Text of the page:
I can remember reading an interview with director Woflgang Petersen around the time Troy came out in 2004 where he discussed the absence of the Homeric gods in his film. Before Christopher Nolan grounded the world of super heroes in reality, Petersen was trying to do very much the same thing with ancient Greek epics. In omitting the admittance that actual Gods stood above his characters in the clouds, dictating their every move, Petersen simply positioned his characters belief systems as a guiding force in their lives and with ‘Exodus’ Scott does something of a similar nature. While it is impossible to tell the story from the book of Exodus without incorporating the hand of God, this is the one aspect of the film where Scott and no doubt his team of hundreds decided to get inventive. In having to convey the idea of this almighty God who found it necessary to subject not only the Egyptian Pharoahs, who considered themselves Gods, to pain and heartbreak but countless other, possibly innocent victims to the same pain and agony is a tough line to walk when discussing the relevance and need for God in a modern society. In Scott's version, God is presented as (Spoiler!) a young boy (Isaac Andrews). It is an interesting way to go and it allows the hard truths of what has to be done to get to where God wants to be accepted with more sympathy than were he portrayed as a raving dictator drunk on his power and embodied by a 40-year-old man. The innocence of young Andrews interpretation allows for the tough choices to be made while instilling a kind of hope in the chosen one that is Moses. Of course, as time passes people envision who God might be in different forms and as someone existing in this period of the Earth’s existence I imagine God as something more ethereal and abstract than that of a wholly defined person, but long ago might he have possessed the wonder of a child with the knowledge to foresee what was best for his inhabitants? It is a line of thinking that allows Scott's choice to feel inspired and one of the only elements that keeps this familiar tale worthy of your time.
There is inherent drama in the story of Moses and his exile out of Egypt where he eventually comes to terms with his Hebrew roots and allows his once skeptic self to become a man driven by the need to atone for his brothers sins. The problem with Scott's rendition of these events is that we're never compelled by what is happening and thus never feel the push to really dig in and have some fun with the film. Scott places all his eggs in the basket of scope, hoping that our fascination will be born from the sweeping shots of Memphis to the same sweeping shots that document the city as the ten plagues come down upon it. Not to be completely disregarded in his visual splendor though, Scott does employ some pretty fantastic filmmaking in the last twenty minutes or so of the film as Ramses (Joel Edgerton) and his army race around the narrow curves of a mountain chasing Moses (Christian Bale) who's already led his people to the edge of the red sea. The visuals, while still maintaining an over-reliance on special effects, are indeed awe-inspiring and ironically offer a moment of respite from the more unevenly paced, dialogue-heavy scenes that trudge along in between those aforementioned sweeping shots. Still, no matter the scope we as an audience must feel an investment in the story we're being told and while the actors, especially Bale, do what they can to generate sympathy for these characters under their extreme circumstances. It is the conveyance of the story and the actions occurring that couldn't feel more distant from one another. There was a moment, probably half-way through the two and half hour film, where I thought to myself that were this actually a good movie I would be completely sold on it and be completely into the modern representation of this story I've heard orally countless times before. I should love seeing the Egyptian extravagance brought to life I thought and that I shouldn't be concerned there is no natural progression from Moses leaving his family to rallying his troops, but then I thought if I were really into the movie I wouldn't be having these thoughts at all, I'd just be enjoying it, but I wasn't.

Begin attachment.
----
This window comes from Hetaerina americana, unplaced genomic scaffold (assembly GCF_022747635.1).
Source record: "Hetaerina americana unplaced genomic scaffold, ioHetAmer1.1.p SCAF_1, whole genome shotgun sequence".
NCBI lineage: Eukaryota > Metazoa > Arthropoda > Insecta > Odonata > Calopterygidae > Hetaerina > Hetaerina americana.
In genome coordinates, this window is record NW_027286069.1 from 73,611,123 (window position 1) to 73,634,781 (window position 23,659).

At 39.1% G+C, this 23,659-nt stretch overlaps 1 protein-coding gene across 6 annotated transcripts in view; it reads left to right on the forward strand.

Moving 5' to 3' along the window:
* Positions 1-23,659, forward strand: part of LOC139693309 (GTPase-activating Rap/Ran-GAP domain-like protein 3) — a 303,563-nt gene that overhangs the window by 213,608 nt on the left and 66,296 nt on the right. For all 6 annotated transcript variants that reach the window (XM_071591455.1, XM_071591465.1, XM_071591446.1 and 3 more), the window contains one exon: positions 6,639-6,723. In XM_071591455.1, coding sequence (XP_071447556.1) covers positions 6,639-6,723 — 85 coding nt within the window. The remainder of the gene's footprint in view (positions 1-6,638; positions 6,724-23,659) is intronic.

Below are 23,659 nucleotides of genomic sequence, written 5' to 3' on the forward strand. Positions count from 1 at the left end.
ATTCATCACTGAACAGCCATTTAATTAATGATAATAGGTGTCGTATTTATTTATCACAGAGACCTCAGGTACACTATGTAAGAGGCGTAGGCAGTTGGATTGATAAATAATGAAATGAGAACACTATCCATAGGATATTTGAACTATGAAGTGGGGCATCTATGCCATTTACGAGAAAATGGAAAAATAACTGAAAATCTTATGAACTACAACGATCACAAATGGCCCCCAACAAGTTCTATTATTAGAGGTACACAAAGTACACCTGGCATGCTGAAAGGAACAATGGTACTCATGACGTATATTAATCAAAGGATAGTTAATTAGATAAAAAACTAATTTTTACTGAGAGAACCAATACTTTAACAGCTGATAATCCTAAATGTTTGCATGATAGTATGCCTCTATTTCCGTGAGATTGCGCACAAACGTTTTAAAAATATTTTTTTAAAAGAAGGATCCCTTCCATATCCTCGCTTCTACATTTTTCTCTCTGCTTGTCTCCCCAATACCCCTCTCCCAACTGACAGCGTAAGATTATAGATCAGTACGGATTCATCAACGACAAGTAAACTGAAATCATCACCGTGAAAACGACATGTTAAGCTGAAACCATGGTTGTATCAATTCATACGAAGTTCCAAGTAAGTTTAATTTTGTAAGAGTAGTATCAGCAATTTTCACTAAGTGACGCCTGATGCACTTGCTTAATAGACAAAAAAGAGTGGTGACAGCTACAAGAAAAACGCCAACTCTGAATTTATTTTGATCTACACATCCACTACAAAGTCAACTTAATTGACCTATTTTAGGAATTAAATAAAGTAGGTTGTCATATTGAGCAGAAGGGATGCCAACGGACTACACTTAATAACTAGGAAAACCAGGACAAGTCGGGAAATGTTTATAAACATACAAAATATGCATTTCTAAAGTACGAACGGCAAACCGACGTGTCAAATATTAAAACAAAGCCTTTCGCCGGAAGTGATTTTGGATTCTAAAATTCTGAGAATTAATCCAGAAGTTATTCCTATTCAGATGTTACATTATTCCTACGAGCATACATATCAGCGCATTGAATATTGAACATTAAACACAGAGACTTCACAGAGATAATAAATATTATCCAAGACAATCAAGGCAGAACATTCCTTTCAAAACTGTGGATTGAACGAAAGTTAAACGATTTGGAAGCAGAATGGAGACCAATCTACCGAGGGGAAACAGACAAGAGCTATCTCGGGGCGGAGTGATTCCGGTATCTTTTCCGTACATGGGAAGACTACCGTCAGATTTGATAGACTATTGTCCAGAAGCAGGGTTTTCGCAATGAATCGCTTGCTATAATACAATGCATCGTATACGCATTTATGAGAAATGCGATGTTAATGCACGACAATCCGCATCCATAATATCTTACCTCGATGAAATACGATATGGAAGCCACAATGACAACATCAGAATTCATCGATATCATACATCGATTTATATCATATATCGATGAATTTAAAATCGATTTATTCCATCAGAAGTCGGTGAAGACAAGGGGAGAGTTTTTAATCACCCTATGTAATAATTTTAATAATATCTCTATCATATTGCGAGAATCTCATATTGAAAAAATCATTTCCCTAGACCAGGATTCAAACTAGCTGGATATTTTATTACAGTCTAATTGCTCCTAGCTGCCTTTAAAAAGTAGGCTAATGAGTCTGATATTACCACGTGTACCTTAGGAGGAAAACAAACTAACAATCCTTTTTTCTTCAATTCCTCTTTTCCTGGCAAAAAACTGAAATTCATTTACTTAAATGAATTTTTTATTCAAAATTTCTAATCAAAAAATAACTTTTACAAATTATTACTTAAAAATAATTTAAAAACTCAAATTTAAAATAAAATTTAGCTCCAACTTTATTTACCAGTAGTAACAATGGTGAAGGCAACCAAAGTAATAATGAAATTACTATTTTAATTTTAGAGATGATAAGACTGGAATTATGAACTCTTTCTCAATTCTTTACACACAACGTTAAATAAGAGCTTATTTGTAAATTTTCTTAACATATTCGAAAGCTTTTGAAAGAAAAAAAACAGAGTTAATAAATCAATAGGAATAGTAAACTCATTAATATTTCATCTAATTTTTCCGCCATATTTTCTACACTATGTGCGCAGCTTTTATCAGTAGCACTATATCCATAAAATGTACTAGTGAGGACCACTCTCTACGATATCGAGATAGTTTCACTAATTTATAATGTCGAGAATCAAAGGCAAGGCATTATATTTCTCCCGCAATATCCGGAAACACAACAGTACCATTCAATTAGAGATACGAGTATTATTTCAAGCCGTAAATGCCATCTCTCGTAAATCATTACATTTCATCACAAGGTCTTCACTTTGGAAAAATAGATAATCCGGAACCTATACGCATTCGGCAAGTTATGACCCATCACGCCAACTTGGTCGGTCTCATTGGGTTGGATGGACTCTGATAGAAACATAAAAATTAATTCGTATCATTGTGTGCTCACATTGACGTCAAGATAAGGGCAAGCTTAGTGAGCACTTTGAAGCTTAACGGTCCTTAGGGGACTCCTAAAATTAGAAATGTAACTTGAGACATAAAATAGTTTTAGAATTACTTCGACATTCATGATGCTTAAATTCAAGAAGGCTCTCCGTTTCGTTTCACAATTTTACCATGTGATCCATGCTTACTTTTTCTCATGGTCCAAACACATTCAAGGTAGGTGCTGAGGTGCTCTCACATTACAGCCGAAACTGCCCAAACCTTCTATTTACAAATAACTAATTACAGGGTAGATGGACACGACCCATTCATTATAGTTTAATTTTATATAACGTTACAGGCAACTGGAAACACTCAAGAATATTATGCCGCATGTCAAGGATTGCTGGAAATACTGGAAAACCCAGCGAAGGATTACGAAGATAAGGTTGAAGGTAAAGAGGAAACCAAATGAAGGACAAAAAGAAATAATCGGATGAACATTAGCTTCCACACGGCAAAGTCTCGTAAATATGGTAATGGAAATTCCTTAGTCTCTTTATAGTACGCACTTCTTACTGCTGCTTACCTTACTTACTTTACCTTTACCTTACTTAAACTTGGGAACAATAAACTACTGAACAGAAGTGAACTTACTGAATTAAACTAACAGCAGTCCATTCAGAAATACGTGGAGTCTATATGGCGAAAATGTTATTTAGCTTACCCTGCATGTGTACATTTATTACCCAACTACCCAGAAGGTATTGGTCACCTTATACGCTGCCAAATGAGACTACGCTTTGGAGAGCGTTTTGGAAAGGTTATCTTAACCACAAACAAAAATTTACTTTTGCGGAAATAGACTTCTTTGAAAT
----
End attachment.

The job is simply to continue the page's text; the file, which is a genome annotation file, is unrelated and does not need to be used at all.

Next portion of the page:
Unfortunately, I don't think it's possible to necessarily enjoy “Exodus: Gods and Kings” on any kind of deeper level than simply what you see on the surface of the screen. There is one scene in particular that occurs early on in the film as the exposition is still being dolled out that stands above the rest, that gave me hope for something interesting and complex before it devolved into step after step of story beat obligations. It is the confrontational, interrogation scene where Ramses, after being informed by Viceroy Hegep (Ben Mendelsohn camping it up) that Moses is in fact a Hebrew, threatens the life of Moses' sister Miriam (Tara Fitzgerald) and that of his own sister Bithia (Hiam Abbass). The scene is one mounted on pure tension and one of the few scenes in the film that allows the actors to actually act. In the scene, not only do we feel the full effect of Edgerton's turn as the power hungry Ramses with his naive and spoiled mentality only encouraged by that of his own mother, Tuya (Sigourney Weaver in a thankless role), but we also see the first signs of real compassion in Bale's Moses. Bale is as white and British as ever, but his charisma seeps through these unforgiving factors and allows him to create a more than convincing hero. Much has been made of the fact Scott cast white actors in roles that should have been played by those of the same heritage as history denotes, but I'm not one to dwell or even care as long as the performances are in line with the bigger vision. It doesn't help that were it not for Scott casting bigger names in the leads he wouldn't have received the budget he was granted for this epic, but that would only bring us back to the question of who was asking for this movie in the first place and the answer to that is no doubt a resounding nobody. Quarrels aside, the acting is serviceable enough in a film that feels fine with simply being competent. The likes of John Turturro, Ben Kingsley and Aaron Paul also show up throughout as one supporting role or another, none with so much to do as to help them make an impression. By the time the denouement rolled around I wondered what themes or meaning I was meant to elicit from this version and all I heard was God telling Moses he may not agree with everything he does and all I could think was how the same could be said for Scott, but we continue to let him do it anyway.